Hastings Council this week considered a report on the future of the street cleaning service, after the current contract ends next June. But rather than get another contractor to run it, we agreed to re-establish a street cleaning ‘direct services organisation’ (DSO) and run the service directly. This will include removing flytips, and bulky waste collections.
Up till the 1980s, most council services were provided by the council employing staff directly to empty bins, clean the street, and maintain parks. But the government introduced Compulsory Competitive Tendering (CCT). This meant councils were in practice forced to accept the lowest tender from commercial contractors, with little flexibility around service quality. The last Labour government abolished CCT, replacing it with a requirement to demonstrate ‘best value’ when procuring services. But without in-house expertise, many councils continued to use external contractors to provide services.
In recent years however, there has been a change across local government. Councils have realised that running a service directly makes it more responsive, and gives the council more flexibility, as they’re not tied to a contract specification that requires commercial negotiations and additional payments every time it needs to be changed. It can also be cheaper than using a contractor. It’s better for the workforce too, as they’re entitled to enrol in the local government pensions scheme.
Our new street sweeping service will give greater freedom to the workers to use their own initiative, stopping to pick up flytips when they see them rather than having to wait for a job ticket. It will use more manual street sweepers too, in conjunction with mechanical sweepers, to make sure litter under parked cars is dealt with properly, for example. And it will focus more closely on keeping litter bins empty, with a half-size refuse freighter and its crew emptying bins continuously. But most importantly, the in-house service will be able to react to problems more quickly, especially in summer when litter is such a problem in a busy tourist town such as Hastings.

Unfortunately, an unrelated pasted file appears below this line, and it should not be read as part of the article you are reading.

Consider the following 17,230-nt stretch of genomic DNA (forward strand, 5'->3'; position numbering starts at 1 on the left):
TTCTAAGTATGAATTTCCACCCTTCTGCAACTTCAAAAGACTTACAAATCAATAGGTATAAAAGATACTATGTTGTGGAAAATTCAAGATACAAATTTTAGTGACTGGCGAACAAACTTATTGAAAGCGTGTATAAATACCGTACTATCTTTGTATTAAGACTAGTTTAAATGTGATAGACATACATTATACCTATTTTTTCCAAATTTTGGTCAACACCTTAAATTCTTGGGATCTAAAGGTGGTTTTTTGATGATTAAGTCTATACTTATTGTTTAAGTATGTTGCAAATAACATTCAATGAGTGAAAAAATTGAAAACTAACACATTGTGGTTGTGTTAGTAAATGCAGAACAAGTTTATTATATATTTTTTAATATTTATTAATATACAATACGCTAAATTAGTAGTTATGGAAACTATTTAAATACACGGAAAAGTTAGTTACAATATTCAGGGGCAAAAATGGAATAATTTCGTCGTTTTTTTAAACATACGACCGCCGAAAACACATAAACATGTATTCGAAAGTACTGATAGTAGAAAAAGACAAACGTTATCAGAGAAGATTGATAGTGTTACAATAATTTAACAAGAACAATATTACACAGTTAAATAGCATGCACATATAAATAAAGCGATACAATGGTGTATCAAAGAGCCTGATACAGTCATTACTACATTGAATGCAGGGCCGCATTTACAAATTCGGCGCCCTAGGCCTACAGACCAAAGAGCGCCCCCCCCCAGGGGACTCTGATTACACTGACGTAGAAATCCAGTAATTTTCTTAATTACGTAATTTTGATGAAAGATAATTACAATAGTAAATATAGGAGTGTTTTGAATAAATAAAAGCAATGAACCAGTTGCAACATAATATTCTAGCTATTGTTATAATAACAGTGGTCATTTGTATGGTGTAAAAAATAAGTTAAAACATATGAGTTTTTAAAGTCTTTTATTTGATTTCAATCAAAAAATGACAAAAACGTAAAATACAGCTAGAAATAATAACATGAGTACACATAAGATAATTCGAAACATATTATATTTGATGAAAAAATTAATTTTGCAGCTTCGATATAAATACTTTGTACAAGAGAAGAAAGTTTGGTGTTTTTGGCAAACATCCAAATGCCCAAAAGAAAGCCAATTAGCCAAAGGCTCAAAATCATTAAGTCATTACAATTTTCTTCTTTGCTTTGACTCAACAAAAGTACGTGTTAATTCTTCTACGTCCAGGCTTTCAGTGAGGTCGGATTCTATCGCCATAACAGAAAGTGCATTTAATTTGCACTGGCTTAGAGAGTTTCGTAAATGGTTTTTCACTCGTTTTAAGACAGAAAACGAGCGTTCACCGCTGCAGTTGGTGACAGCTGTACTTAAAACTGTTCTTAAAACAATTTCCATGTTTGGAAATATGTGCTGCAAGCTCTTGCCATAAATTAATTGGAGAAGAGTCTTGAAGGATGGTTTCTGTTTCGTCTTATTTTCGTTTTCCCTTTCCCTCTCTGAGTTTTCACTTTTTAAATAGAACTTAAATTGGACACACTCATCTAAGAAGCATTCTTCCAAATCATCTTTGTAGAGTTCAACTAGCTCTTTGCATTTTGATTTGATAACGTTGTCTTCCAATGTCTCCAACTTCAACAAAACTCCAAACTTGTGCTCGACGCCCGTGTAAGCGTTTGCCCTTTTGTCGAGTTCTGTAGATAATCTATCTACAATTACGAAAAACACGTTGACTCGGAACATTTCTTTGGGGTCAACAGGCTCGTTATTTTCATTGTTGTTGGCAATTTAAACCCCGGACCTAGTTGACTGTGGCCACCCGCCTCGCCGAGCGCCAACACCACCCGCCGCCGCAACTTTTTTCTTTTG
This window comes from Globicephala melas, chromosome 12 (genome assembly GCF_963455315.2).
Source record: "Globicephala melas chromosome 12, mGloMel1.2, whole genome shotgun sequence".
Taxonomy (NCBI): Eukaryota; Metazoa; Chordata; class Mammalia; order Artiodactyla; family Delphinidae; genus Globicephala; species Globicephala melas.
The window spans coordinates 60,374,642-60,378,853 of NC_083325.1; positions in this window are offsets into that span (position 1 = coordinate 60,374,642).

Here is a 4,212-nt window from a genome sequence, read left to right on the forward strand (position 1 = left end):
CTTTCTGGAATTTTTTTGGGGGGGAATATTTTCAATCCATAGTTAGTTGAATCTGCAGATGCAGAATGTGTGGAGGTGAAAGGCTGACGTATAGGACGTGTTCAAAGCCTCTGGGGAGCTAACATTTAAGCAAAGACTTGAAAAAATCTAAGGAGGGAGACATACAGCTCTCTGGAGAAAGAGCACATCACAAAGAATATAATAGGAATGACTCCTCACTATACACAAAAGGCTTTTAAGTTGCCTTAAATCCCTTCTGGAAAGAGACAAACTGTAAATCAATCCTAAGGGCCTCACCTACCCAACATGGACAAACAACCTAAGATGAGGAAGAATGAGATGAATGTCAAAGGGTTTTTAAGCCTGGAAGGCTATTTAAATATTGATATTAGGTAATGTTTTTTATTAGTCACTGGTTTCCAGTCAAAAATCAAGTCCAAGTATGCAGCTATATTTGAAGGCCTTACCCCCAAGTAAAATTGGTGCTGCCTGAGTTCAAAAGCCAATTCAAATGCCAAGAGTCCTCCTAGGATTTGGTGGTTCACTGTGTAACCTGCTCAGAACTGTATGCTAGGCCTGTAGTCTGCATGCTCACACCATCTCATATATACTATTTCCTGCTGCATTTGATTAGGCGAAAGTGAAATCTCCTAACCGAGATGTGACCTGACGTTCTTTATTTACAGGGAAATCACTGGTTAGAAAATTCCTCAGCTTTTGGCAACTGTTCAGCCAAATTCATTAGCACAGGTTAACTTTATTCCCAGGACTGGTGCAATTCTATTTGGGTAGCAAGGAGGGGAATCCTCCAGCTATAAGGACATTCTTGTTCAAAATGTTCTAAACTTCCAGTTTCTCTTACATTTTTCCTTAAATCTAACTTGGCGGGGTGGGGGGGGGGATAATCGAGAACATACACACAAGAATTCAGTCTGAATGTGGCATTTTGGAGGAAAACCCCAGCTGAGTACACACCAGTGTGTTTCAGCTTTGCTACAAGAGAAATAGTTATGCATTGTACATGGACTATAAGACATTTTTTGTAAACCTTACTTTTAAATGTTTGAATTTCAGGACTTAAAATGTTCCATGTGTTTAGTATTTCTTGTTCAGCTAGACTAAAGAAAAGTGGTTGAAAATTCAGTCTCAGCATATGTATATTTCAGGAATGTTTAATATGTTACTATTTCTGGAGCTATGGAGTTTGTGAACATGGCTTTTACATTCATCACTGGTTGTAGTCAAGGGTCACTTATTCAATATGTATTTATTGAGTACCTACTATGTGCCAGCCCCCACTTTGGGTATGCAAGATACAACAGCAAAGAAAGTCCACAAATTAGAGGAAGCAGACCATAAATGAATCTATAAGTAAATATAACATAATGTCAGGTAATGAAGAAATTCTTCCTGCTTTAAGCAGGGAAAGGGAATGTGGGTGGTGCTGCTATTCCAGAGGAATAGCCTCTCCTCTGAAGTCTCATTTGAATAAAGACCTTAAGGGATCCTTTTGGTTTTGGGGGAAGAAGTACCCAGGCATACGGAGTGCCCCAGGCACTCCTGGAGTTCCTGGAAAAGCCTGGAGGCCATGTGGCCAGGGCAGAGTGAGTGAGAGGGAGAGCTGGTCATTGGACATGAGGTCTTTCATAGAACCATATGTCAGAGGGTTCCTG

We will however still be encouraging everyone to report any problems they see via the ‘My Hastings’ reporting system on the council’s website. No matter how good the waste team are, they can’t deal with problems they don’t know about – and in a town with many visitors, seagulls, foxes and badgers, not to mention flytippers, problems will still occur. But now, ‘My Hastings’ reports will go directly to the workforce, so they can deal with it promptly.
Another advantage will be that the council can market the service to other organisations, and will look at other commercial possibilities, such as collecting trade waste, particularly in areas such as the Old Town that are difficult to reach with a standard size refuse freighter.
Now we’ve established a DSO, we’ll aim to bring other services back in-house when contracts expire – for example, building cleaning, toilet attendants, and grounds maintenance. Refuse will remain with an external contractor for now, but we aim to bring that back in house eventually, too.
The automatic assumption that privatising public services would save money was always wrong, and service quality has often suffered through contractors putting in unrealistically cheap bids to run them. There is no reason why councils can’t run services efficiently and effectively themselves, and without the need to contribute to contractor profits. For us, street cleaning is just a beginning.